Ambiguity still remains around the legal effects of a Member State’s withdrawal from the eu in relation to the new generation of Free Trade Agreements (‘ftas’), which are concluded as bilateral mixed agreements. Such withdrawal may have secondary implications in relation to the international obligations towards the other party of the ratified agreement. According to article 70(1)(a) of the Vienna Convention on the Law of Treaties (‘vclt’), the termination of a treaty under its provision releases the parties from the obligation further to perform the treaty. However, mixed agreements that are signed by both the Member State and the eu may cause complications. The obligation of sincere cooperation could play a large role in respect of the Member State’s compliance with its commitments under the agreement. Indeed, there are many concerns regarding the effect of the withdrawal on the eu and the withdrawing Member State in respect to mixed ftas. Could a withdrawal lead to an automatic termination or renegotiation of a trade agreement? Would it be possible to argue for fundamentally changed circumstances? Or could the principle of continuity in the vclt in the context of succession of states affect the outcome?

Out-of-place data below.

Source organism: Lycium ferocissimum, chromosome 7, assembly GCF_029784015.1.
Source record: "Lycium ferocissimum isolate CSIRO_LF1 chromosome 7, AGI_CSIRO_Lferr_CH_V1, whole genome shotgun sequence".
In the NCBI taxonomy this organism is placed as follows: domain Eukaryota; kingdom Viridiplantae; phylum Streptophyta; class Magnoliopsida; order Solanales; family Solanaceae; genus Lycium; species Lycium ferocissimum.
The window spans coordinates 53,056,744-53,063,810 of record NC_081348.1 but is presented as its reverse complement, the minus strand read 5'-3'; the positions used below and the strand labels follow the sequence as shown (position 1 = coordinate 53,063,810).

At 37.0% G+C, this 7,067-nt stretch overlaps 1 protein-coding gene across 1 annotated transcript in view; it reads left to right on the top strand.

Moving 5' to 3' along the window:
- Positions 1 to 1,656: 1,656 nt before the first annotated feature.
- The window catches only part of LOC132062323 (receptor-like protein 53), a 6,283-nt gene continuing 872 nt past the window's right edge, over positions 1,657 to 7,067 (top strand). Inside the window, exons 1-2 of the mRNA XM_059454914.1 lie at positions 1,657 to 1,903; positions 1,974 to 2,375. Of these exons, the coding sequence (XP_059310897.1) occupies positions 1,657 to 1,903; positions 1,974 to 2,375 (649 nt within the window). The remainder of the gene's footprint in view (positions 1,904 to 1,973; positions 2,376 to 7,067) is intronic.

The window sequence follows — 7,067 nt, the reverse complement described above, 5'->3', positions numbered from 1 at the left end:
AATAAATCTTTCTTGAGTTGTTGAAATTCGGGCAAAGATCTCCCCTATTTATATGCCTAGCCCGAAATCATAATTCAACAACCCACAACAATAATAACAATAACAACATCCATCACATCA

This contribution aims to clarify the legal situation in regard to bilateral mixed ftas that are ratified or provisionally applied—such as the eu-Canada Comprehensive Economic and Trade Agreement (‘ceta’)—in the event of a Member State’s withdrawal from the eu. It considers the Member State’s responsibilities and obligations when the withdrawal has been effectuated. Additionally, it explores the rights of the non-eu party to the agreements, as well as the consequences that the eu might face as a remaining party to the agreement.